Today's young scientists are at the forefront of informing policy that will protect Indiana Dunes and all of our national treasures.
Chesterton, Ind. – This week, more than 70 students from Indiana University Northwest, Governors State University, Valparaiso University, and Ivy Tech will join the National Parks Conservation Association (NPCA), the National Park Service and the Great Lakes Innovative Stewardship Through Education Network (GLISTEN) to learn more about their nearby national park – Indiana Dunes – the threats facing it, and ways they can help protect it. NPCA and its partners will host a virtual workshop to connect science and natural resource students with researchers and policy experts to discuss how a complex ecosystem like Indiana Dunes exists in a highly industrialized landscape. The workshop will also help connect student’s own research to work being done by the National Park Service and others.
“Indiana Dunes faces serious threats from climate change eroding prized beaches, to chemical spills threatening water quality and park visitors,” said Colin Deverell, Midwest Program Manager for the National Parks Conservation Association. “Today’s young scientists will be at the forefront of informing policy that protects our national treasures. These students are our future and whether it’s through their studies or their personal experiences at Indiana Dunes, we hope they feel connected to our national parks and are inspired to speak up on their behalf.”
The workshop offers students an opportunity to share their science-based work and to better understand how their areas of study can directly benefit Indiana Dunes and the broader landscape. Goals of the workshop include reinforcing the connection of science to policymaking, and will provide students with avenues to make their voices heard and support their own professional growth and development.
“Undergraduates possess their own expertise, insights, and perspectives from scientific coursework and research that can contribute to solving local conservation issues,” said Dr. Erin Argyilan, Director of GLISTEN. “Creating opportunities for undergraduates to engage collaboratively with peers and professionals to address complex issues facing the national park provides them with action-based research, and better prepares students for careers in conservation.”
Indiana Dunes National Park is one of the most biodiverse of our more than 400 national parks. This rare ecological oasis is located just 35 miles outside of Chicago and includes more than 15,000 acres of sensitive dune lands, bird-filled marshes, oak and maple forests, and remnants of once-vast prairies. More than 350 species of birds have been spotted in the park and researchers have found more than 90 endangered plant species within the park’s boundaries. Millions of visitors flock to Indiana Dunes National Park annually to hike the park’s namesake dunes, swim and paddle in Lake Michigan, enjoy the beaches and trails, and explore the beauty the park offers.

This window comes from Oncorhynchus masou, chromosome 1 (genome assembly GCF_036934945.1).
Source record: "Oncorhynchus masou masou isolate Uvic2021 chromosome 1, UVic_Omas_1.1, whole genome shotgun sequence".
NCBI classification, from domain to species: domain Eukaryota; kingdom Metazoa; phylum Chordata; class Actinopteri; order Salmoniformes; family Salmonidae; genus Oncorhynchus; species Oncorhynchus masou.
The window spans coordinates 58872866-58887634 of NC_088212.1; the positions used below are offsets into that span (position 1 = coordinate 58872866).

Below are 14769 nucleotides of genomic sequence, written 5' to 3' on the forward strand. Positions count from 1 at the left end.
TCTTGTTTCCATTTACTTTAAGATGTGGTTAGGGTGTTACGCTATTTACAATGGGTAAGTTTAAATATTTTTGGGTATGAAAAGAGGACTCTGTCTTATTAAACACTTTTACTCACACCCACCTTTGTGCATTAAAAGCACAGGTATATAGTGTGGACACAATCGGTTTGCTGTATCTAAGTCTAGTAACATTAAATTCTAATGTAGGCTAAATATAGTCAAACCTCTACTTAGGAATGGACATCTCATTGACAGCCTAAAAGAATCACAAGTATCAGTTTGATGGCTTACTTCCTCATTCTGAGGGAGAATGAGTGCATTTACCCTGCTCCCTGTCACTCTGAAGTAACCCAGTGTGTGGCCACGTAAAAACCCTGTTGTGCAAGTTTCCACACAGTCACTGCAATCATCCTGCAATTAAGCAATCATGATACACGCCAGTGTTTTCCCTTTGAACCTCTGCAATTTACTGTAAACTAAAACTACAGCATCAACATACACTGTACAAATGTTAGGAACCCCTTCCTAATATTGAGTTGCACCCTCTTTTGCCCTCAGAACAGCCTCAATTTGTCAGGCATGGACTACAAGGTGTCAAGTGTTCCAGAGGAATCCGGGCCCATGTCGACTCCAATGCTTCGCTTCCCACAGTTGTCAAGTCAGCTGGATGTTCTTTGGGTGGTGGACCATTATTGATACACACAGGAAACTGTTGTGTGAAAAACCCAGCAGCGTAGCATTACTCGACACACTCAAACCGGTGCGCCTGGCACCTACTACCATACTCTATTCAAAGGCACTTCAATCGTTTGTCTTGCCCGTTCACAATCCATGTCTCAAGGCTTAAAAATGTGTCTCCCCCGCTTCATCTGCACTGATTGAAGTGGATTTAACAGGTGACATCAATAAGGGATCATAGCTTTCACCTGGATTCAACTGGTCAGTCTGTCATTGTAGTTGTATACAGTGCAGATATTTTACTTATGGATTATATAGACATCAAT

“This project reminds us here about the importance of using science in addressing park management challenges,” said Paul Labovitz, Superintendent of Indiana Dunes National Park. “Every day we are faced with decisions that have long term implications for park resources. The matrix of influences we consider should always be led by sound science. Engaging park users and future leaders in this discussion is critical to make sure that remains true.”
Following the workshop, students will have the opportunity to continue engaging on issues impacting Indiana Dunes, as well as connecting with public service and park experts about future collaboration.
About the National Parks Conservation Association: Since 1919, the nonpartisan National Parks Conservation Association (NPCA) has been the leading voice in safeguarding our national parks. NPCA and its nearly 1.4 million members and supporters work together to protect and preserve our nation’s most iconic and inspirational places for future generations. For more information, visit www.npca.org.
Great Lakes Innovative Stewardship Through Education Network (GLISTEN)- The Calumet Cluster of GLISTEN is a collaborative effort by local colleges, universities and environmental community partners to engage students in direct-action efforts to preserve and restore the environmental health of the Lake Michigan watershed.
Indiana Dunes National Park is part of the National Park Service. More than 20,000 National Park Service employees care for America’s 422 national parks and work with communities across the nation to help preserve local history and create close-to-home recreational opportunities. Learn more at www.nps.gov.
For Media Inquiries
Alison Zemanski HeisDirector, Communications